Document Type

Thesis - Open Access

Award Date


Degree Name

Master of Science (MS)

Department / School

Biology and Microbiology


Dehydroepiandrosterone (DHEA) is a non-competitive inhibitor in vitro of glucose-6-phosphate dehydrogenase (G6PDH), the rate controlling enzyme in the pentose-phosphate shunt. This pathway produces NADPH, a necessary co-factor for the synthesis of fatty acids and ribo- and deoxyribonucleotides. Some researchers believe that by decreasing G6PDH activity, DHEA produces an anti-obesity and anticarcinogenic effect in laboratory mice and rats genetically inclined toward obesity and cancer. It is DHEA's anti-obesity effect which lends it to the study of the yellow obese (AY/-) mouse with its peculiar pleiotropic syndrome. Yellow obese AY/AW mice were found to be more susceptible to dietary DHEA's effects than their agouti (AW/AW) littermates. They lost significantly more weight while consuming the same or greater amounts of food (P<0.01), their urinary output seemed to increase, and their G6PDH activities (U/1012 RBC) (P < 0.05) were significantly higher. G6PDH activity in red blood cell lysates at 340 nm also increased significantly (P < 0.01) in both mouse genotypes as the percent of DHEA in the mouse chow increased. This increase in activity may be a compensatory effect in response to DHEA's action. However, this explanation neither explains the observed anti-obesity effects nor the differential effects in G6 PDH activity between AY/AW and AW/AW littermates. This research centered on the physiological and metabolic effects that the steroid dehydroepiandrosterone (DHEA) has on the lethal yellow (AY/AW) mouse. The AY allele is a genetic mutation which is of particular interest because of the multiple effects it produces in heterozygotes (AY/-). Homozygotes (AY/AY) never survive longer than the sixth day of gestation. Yellow heterozygotes display a yellow coat color, stimulation of normal body growth, obesity, operation of unusual metabolic pathways (i.e. greater efficiency in the conversion of food to fat), sterility, diabetes-like syndrome, and increased cancer susceptibility. The obesity and the operation of unusual metabolic pathways were investigated in this research.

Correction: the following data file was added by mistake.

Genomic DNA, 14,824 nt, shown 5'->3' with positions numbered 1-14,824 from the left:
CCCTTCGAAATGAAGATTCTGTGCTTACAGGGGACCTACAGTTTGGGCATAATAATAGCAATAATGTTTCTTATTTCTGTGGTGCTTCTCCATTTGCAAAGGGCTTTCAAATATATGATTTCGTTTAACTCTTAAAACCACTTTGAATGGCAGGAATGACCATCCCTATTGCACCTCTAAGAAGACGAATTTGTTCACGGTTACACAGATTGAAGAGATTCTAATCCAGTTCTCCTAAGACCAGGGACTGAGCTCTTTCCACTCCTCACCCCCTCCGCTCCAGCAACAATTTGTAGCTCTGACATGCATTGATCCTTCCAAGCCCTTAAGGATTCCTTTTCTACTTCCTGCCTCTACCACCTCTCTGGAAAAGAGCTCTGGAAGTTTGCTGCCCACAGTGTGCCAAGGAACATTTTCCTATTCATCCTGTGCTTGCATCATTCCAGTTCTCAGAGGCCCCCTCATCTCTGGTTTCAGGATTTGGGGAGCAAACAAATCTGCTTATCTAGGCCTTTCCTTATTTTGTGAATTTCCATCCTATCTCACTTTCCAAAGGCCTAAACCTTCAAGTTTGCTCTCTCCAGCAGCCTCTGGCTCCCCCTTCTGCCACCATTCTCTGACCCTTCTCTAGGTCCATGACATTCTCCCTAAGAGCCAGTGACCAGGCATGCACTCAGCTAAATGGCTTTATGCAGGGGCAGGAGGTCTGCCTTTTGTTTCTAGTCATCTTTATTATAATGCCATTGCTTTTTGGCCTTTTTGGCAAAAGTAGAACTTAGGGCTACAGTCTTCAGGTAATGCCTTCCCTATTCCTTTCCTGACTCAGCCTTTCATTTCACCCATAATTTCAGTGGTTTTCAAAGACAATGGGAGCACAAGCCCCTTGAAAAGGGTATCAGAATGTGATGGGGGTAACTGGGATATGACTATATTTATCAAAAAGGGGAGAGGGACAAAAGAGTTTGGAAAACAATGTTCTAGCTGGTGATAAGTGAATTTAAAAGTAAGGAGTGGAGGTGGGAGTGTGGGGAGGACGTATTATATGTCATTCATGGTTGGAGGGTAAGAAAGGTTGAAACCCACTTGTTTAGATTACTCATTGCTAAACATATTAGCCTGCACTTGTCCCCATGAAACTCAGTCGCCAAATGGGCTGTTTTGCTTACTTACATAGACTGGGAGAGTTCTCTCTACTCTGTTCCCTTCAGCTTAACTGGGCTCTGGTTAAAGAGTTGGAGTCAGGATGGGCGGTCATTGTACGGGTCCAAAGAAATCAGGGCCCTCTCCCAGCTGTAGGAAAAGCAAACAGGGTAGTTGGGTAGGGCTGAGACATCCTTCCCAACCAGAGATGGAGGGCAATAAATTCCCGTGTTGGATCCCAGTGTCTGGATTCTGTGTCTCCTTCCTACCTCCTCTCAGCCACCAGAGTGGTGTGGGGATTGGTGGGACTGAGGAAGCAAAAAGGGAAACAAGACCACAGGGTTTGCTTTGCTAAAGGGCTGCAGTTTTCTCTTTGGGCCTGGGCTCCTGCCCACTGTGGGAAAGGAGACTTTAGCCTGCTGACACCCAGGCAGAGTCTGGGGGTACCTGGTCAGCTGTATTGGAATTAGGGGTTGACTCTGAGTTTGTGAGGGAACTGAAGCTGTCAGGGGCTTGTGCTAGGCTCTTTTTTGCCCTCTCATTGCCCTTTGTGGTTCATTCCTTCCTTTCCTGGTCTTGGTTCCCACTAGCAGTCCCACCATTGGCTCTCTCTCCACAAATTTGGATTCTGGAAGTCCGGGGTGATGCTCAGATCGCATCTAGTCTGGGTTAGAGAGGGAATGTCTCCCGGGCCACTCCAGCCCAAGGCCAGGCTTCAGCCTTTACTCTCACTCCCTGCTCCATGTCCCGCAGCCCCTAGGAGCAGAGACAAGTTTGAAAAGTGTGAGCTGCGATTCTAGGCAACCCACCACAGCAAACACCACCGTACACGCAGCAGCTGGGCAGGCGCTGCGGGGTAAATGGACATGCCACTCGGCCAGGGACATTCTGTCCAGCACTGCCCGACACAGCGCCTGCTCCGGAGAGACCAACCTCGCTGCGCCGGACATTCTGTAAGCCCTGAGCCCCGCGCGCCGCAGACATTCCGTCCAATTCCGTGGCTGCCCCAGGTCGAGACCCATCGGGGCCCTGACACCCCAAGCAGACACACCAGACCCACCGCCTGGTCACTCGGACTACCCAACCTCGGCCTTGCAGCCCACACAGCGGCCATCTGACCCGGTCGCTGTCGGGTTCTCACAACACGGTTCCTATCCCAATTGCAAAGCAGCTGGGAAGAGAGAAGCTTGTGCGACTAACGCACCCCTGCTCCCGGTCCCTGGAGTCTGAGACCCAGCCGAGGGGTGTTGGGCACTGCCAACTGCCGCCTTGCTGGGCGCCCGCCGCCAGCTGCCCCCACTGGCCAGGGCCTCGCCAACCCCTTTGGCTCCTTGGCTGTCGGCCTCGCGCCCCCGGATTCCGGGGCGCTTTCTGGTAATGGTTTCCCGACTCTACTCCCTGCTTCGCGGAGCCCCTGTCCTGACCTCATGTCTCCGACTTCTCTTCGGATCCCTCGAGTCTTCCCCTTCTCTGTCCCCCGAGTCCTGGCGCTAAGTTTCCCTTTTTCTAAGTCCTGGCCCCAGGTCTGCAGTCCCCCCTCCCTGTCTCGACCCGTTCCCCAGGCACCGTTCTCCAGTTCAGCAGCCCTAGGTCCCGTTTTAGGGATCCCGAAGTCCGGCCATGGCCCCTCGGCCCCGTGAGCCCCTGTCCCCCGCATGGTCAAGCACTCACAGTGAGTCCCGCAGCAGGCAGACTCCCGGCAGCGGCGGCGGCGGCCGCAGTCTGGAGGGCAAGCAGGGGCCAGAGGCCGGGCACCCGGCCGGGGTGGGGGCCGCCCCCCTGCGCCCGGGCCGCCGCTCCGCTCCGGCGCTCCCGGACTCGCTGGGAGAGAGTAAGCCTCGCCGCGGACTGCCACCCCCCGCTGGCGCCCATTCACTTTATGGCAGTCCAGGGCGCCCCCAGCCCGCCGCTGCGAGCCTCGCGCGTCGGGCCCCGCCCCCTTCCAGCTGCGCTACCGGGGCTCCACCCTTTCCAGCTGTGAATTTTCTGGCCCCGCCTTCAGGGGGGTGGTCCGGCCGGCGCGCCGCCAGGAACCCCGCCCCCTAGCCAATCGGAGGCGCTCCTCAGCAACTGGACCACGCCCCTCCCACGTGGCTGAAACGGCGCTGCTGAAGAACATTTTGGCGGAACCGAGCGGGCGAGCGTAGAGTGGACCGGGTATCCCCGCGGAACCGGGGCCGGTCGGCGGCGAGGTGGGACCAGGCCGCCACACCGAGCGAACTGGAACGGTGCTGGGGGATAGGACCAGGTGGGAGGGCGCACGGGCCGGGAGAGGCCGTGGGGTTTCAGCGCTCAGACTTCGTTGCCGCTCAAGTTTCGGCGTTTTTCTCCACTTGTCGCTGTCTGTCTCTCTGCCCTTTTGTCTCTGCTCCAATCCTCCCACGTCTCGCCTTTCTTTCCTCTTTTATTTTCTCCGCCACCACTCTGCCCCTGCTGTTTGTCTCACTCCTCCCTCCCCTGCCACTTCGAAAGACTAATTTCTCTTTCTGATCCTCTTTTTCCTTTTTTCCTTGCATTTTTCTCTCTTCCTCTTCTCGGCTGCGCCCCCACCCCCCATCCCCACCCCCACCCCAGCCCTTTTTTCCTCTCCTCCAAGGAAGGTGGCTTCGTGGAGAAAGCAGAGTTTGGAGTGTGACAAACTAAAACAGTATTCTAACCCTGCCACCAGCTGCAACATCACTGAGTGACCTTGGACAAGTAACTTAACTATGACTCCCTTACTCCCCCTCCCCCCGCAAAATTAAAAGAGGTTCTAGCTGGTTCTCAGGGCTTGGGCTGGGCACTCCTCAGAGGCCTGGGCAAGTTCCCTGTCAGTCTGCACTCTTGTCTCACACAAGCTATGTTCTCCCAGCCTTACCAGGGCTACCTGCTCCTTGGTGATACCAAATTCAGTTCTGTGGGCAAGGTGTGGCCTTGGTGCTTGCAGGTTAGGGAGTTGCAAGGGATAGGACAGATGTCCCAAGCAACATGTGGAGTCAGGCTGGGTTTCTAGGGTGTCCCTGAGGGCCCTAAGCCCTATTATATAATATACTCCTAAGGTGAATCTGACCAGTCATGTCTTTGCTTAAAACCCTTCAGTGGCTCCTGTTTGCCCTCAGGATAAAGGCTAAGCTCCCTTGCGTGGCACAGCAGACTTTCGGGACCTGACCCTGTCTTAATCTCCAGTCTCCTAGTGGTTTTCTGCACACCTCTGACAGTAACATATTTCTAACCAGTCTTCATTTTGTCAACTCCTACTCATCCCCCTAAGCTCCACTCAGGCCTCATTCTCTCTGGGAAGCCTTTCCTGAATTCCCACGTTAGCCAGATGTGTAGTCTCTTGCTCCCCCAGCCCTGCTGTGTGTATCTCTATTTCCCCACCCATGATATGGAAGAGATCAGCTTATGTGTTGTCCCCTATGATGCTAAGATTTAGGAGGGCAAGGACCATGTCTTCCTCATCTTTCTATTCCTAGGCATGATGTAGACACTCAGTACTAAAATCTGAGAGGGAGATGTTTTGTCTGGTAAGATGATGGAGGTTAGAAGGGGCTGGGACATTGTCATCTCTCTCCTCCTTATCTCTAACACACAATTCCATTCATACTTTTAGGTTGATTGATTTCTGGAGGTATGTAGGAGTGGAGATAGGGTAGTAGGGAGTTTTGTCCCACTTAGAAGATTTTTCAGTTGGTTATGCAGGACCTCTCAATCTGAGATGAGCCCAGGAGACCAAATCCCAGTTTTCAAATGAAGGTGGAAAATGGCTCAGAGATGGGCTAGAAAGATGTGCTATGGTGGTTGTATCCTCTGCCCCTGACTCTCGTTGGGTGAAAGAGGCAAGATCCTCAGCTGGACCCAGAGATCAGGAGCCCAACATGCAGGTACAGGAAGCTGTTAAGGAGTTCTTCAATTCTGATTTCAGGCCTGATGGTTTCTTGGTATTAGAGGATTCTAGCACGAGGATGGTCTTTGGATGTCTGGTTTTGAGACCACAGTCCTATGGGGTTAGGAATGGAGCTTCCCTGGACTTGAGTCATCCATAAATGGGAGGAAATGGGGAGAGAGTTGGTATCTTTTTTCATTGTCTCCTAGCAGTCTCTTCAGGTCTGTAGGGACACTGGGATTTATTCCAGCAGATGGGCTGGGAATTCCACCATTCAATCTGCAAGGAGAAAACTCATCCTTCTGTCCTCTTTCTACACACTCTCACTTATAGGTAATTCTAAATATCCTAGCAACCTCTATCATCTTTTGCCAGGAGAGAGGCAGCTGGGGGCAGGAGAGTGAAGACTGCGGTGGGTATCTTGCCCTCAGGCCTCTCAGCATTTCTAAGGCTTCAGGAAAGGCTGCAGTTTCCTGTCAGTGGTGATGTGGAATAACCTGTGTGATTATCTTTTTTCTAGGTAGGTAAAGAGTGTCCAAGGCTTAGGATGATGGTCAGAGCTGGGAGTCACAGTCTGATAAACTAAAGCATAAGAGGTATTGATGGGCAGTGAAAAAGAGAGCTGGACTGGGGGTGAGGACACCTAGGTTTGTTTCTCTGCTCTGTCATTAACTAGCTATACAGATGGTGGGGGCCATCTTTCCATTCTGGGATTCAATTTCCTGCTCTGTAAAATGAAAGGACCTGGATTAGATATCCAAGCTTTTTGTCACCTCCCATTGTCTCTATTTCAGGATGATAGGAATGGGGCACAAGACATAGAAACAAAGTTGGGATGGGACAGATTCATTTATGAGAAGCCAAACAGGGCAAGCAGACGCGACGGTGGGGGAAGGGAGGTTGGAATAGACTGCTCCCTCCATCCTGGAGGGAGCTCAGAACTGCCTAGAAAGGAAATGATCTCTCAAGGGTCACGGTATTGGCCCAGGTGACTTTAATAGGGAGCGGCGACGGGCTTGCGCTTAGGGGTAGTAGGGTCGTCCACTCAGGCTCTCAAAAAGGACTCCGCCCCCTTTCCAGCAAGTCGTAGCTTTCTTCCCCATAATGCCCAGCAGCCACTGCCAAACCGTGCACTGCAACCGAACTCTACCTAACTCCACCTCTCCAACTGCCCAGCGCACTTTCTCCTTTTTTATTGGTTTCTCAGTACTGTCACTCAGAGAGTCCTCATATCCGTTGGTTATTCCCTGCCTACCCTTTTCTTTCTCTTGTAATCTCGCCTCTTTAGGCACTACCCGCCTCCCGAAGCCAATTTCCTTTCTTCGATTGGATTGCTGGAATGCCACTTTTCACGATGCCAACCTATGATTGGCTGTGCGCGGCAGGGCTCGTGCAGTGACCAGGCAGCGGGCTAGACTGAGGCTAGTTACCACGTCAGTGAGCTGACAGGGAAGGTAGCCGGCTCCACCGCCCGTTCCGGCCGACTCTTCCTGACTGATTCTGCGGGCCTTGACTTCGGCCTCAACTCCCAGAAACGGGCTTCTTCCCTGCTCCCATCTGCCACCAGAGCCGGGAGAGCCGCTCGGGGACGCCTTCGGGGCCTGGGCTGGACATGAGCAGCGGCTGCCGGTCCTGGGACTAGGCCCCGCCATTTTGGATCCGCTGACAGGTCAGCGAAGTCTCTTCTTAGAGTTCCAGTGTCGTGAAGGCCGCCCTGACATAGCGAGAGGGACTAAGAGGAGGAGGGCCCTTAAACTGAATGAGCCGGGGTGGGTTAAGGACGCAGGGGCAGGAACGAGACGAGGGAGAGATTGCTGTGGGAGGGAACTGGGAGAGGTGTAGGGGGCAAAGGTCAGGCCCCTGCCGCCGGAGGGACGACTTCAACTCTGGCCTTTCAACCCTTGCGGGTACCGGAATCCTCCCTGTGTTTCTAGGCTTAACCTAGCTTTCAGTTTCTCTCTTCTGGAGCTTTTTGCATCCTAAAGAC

Library of Congress Subject Headings

Mice -- Physiology Steroid hormones -- Physiological effect Dehydroepiandrosterone



Number of Pages



South Dakota State University


No Copyright - United State